The most common cause of night blindness is disease involving the retina in the back of the eye. The retina is made up of two types of light-sensitive cells - rods and cones. Cones are better suited for seeing color and detail, and they function best when there's plenty of light. Rods come into play when light is dim since they're more sensitive to low-light conditions. Blindness at night usually means the rods in the retina aren't working properly.
There are many factors that can cause night blindness, such as Cataracts, Myopia, Poor Nutrition, Side Effects of Medication, and Birth Defects. You must find out the exact reason of the night blindness, then you can treat it with special treatments.
A number of eye conditions can cause night blindness, including nearsightedness-blurred vision when looking at faraway objects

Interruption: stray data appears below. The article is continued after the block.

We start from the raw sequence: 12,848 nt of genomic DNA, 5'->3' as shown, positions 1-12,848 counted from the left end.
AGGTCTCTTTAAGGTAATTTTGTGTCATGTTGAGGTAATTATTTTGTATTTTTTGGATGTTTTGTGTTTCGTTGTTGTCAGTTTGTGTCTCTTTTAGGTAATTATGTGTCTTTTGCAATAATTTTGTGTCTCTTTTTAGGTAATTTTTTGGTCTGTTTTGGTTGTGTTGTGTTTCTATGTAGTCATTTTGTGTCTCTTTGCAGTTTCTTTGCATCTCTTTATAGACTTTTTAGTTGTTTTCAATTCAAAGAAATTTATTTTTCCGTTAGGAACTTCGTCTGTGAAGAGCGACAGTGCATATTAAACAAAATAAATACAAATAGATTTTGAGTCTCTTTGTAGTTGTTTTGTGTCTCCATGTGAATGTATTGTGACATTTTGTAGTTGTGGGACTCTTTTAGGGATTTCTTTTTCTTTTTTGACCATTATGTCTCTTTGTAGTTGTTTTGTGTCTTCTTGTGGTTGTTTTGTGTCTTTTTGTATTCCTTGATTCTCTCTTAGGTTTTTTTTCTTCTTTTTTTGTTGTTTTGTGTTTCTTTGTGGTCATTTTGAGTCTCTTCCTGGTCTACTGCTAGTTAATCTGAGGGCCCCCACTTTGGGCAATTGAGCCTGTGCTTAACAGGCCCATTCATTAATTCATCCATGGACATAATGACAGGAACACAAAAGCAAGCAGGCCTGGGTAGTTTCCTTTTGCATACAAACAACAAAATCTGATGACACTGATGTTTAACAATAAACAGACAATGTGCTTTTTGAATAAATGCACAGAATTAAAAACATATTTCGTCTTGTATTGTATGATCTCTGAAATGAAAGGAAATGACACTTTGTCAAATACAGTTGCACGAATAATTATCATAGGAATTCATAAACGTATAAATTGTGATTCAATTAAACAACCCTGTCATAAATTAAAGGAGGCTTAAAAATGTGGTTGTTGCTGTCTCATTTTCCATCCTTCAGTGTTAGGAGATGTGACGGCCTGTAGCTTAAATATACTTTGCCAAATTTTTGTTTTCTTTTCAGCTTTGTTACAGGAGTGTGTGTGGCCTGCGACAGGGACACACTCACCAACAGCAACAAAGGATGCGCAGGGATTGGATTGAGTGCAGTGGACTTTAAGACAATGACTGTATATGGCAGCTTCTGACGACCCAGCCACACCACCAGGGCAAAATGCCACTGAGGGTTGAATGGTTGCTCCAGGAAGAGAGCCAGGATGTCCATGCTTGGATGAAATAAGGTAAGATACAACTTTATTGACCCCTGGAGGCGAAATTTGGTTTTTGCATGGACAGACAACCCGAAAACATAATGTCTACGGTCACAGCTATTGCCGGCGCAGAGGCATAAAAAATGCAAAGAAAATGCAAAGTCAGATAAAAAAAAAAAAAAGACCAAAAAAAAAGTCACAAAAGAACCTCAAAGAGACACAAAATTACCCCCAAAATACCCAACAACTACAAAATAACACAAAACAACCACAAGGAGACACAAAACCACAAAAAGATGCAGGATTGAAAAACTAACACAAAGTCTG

cataracts-a clouding of the eye's lens. Retinitis pigmentosa-when dark pigment collects in your retina, creating tunnel vision.Usher syndrome-a genetic condition that affects both hearing and vision. Older adults have a greater risk of developing cataracts. Seniors are therefore more likely to suffer from night blindness than children or young adults. In rare cases, vitamin A deficiency can also lead to night blindness. Vitamin A, also called retinol, plays a role in transforming nerve impulses into images in the retina. The retina is a light-sensitive area in the back of your eye.Patients who have diseases of the liver or pancreas sometimes cannot absorb large amounts of vitamin A. So, they are at greater risk for developing night blindness, according to Boston's Beth Israel Deaconess Medical Center (BIDMC).Patients who have high blood glucose (sugar) levels or diabetes also have a higher risk of developing eye diseases, such as cataracts.